We who gained our skillset in the 80s and 90s created the PC-centric world. We wrote the software on the native hardware and created platforms and tools to do that. The PC is a general computing machine with inputs and outputs. Now, the new generation is growing their own skillset and tools for the browser-centric world. They're not there yet, but projects like JSMAD are a clear and loud call that they're getting there. The people who say that there's a HTML tag for audio don't realize that HTML is a DSL run by a committee. The browser design teams decide what kind of audio their browser can play, and it's a mess of politics and IPR and whatnot. Projects like JSMAD make it all irrelevant: the decision what to do becomes the website programmer's decision, not the browser designers.
The browser must become the platform. And if it's not possible to write an MP3 decoder (no matter how inefficient) on it, it's not a platform. This is why JSMAD is important: it's a very important milestone on making the browser as a fully capable platform.
You see, the best business chain is always the one where the producer sells directly to the consumer. Often this is not possible, and you need intermediaries - in case of iOS, Apple takes care of the distribution and discoverability and grabs a share of the cake. Music industry - well, I'm not sure anyone knows how many intermediaries exist in these old media fortresses. The evolutionary pressure is however always towards direct producer-consumer relationships, because in that way the profit margins are the best for the producer. The Web can provide that, and hence it will win out in the end.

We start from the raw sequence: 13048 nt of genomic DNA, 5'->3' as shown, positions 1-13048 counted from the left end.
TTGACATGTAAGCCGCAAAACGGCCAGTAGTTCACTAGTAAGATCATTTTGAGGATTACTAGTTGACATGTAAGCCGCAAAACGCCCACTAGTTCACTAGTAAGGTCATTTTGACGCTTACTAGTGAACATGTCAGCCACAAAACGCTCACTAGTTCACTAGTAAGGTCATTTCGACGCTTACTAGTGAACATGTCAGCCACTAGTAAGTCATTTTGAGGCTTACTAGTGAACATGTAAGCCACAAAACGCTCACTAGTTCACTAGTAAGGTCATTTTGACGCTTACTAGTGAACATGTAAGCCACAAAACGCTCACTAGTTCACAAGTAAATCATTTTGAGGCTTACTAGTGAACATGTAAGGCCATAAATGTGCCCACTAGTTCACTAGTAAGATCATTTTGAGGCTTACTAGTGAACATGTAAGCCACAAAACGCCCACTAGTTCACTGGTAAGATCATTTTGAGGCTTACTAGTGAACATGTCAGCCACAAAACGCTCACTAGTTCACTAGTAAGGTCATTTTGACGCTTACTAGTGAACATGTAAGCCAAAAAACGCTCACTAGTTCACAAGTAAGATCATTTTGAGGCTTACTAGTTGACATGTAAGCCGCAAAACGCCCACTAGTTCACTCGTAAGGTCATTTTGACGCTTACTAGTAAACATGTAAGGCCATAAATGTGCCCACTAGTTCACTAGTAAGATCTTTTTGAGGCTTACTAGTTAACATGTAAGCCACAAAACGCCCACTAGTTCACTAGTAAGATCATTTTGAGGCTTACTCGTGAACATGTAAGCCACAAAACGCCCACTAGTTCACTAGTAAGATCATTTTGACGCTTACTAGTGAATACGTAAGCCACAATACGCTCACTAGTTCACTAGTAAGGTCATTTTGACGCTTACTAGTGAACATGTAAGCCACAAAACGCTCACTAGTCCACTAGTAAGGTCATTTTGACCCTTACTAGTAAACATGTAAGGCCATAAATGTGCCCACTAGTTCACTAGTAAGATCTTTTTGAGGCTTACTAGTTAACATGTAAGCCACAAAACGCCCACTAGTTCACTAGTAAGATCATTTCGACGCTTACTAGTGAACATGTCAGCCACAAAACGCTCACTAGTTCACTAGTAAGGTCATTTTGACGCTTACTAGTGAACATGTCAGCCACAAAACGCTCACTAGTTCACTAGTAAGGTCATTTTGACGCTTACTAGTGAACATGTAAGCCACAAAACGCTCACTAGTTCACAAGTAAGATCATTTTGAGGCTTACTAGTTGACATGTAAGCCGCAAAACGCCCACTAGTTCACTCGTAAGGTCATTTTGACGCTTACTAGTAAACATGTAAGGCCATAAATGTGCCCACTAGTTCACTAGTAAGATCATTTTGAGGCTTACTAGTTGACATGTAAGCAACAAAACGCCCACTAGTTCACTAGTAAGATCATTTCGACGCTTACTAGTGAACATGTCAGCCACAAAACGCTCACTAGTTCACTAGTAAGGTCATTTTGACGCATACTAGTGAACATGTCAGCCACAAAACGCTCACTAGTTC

I've never been a friend of quark, but skyr works really well for my palate. I've been a happy eater since it's became available in Finland a few months ago, and you no longer had to rely on friends smuggling it from Iceland.
Private comments? Drop me an email. Or complain in a nearby pub - that'll help.
|"Main" last changed on 10-Aug-2015 21:44:03 EEST by JanneJalkanen.|